Naturally occuring. It always stuck me as a litte odd that we talk of 'Natural Gas' and 'Propane', which almost infers that propane does not occur naturaly.
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Re: Oil vs Propane?

Postby Valuethinker » Fri Aug 30, 2013 2:16 pm

investingdad wrote:Naturally occuring. It always stuck me as a litte odd that we talk of 'Natural Gas' and 'Propane', which almost infers that propane does not occur naturaly.


Well you use 'gas' to mean what you stick in your car's tank. That's 'petrol' over here ;-).

Always causes me a pause when I am writing 'gas' and if it is clear which I mean ;-).

I once had to explain to befuddled German tourists that 'subway' here means a passage under the road and the term they wanted was 'The Underground' or 'Tube' for U Bahn, that 'Subway' was a North Americanism ;-). They were quite lost.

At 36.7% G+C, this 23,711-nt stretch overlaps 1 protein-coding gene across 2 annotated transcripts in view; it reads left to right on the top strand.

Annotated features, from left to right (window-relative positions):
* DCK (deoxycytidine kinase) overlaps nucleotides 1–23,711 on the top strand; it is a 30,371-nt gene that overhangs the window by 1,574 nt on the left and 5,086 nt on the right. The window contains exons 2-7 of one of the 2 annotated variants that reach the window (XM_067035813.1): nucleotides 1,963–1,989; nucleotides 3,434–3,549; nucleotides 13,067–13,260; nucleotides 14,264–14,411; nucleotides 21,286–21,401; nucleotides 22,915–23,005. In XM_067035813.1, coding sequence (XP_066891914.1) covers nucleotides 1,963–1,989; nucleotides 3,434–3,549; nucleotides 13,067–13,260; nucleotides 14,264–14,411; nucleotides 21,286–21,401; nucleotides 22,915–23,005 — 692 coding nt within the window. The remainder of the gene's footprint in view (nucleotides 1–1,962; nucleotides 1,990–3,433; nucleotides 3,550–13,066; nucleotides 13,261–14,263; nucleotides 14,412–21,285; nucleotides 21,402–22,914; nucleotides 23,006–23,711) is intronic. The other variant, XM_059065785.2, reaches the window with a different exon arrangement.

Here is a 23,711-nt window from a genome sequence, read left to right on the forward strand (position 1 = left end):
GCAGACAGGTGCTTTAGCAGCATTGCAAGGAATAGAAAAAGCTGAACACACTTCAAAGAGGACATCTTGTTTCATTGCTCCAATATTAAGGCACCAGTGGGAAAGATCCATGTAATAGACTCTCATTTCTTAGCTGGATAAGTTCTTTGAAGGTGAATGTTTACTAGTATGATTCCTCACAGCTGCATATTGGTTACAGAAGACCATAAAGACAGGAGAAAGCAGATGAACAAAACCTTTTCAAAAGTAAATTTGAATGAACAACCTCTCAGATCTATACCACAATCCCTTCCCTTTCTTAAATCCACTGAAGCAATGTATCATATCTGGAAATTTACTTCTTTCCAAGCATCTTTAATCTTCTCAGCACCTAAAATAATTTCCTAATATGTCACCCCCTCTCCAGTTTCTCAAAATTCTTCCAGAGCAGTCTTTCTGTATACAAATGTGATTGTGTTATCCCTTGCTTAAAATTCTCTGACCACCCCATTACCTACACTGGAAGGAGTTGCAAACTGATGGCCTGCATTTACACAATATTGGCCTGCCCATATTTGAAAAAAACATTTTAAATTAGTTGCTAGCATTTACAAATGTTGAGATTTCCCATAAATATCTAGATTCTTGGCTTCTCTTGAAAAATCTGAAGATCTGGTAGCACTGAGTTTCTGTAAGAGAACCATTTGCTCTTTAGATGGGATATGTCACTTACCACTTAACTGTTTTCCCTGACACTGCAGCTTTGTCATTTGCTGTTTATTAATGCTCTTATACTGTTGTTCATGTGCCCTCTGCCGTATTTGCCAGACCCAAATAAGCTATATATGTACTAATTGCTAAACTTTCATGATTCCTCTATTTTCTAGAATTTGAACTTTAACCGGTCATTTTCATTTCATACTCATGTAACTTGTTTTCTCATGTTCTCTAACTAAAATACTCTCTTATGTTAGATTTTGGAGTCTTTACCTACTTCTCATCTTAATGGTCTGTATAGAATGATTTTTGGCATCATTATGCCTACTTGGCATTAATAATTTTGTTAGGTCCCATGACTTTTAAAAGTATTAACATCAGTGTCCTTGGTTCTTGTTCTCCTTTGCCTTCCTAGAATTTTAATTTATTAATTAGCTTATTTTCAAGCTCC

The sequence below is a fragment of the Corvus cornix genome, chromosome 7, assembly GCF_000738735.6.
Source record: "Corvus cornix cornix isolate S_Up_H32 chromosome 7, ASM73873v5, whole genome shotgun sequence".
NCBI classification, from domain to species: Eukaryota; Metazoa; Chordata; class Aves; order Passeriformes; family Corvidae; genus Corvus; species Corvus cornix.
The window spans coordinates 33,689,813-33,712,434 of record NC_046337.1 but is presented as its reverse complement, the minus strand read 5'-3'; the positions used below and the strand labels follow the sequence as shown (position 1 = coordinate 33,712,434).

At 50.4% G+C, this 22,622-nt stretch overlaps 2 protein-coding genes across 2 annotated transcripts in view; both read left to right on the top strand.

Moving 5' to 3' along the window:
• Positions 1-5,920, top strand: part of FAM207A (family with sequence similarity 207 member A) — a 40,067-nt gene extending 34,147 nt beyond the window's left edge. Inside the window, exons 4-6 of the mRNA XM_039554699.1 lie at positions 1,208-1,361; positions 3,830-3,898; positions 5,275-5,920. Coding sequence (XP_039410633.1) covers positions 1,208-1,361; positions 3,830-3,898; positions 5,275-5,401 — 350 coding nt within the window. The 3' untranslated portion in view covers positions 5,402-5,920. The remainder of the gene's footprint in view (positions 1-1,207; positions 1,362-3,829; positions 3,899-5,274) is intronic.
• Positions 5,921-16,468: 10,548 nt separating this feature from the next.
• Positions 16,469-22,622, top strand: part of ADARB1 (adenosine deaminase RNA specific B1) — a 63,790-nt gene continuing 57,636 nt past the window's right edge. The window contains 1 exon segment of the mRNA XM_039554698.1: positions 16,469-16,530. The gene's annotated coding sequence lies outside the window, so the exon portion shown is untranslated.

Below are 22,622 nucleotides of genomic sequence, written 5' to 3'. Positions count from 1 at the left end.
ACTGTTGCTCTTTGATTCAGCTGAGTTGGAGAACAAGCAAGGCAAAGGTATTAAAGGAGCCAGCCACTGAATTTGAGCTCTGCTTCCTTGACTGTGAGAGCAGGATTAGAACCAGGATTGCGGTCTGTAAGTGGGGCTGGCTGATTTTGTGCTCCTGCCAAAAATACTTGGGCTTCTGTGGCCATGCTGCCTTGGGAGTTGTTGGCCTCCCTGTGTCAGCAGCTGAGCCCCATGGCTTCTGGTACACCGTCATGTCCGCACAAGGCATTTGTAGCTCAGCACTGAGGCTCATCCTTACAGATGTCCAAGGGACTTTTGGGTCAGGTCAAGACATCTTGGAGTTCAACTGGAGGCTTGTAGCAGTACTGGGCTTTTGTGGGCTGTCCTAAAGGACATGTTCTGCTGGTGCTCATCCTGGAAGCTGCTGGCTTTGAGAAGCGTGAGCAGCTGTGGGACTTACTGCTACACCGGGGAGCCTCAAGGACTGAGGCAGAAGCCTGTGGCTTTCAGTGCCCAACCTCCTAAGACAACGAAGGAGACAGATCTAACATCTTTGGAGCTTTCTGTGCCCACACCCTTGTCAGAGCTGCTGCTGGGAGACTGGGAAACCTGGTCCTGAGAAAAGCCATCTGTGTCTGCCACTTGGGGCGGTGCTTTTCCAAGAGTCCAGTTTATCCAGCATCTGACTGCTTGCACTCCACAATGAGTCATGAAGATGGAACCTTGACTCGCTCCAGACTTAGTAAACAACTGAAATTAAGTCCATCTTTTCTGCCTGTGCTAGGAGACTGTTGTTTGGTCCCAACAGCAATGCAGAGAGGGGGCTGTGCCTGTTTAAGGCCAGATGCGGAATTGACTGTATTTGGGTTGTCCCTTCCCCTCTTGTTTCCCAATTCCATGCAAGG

I think 'natural gas' because it could be burned more or less straight out of the ground (see explanation above dry vs. wet gas, I am also aware of 'sour gas' ie lots of sulphur in it).
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Re: Oil vs Propane?

Postby frugaltype » Fri Aug 30, 2013 3:00 pm

dbltrbl wrote:If at all you are thinking of heat pumps, I would seriously consider geothermal in Connecticut area.


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Re: Oil vs Propane?

Postby investingdad » Fri Aug 30, 2013 3:03 pm

Valuethinker wrote:
investingdad wrote:Naturally occuring. It always stuck me as a litte odd that we talk of 'Natural Gas' and 'Propane', which almost infers that propane does not occur naturaly.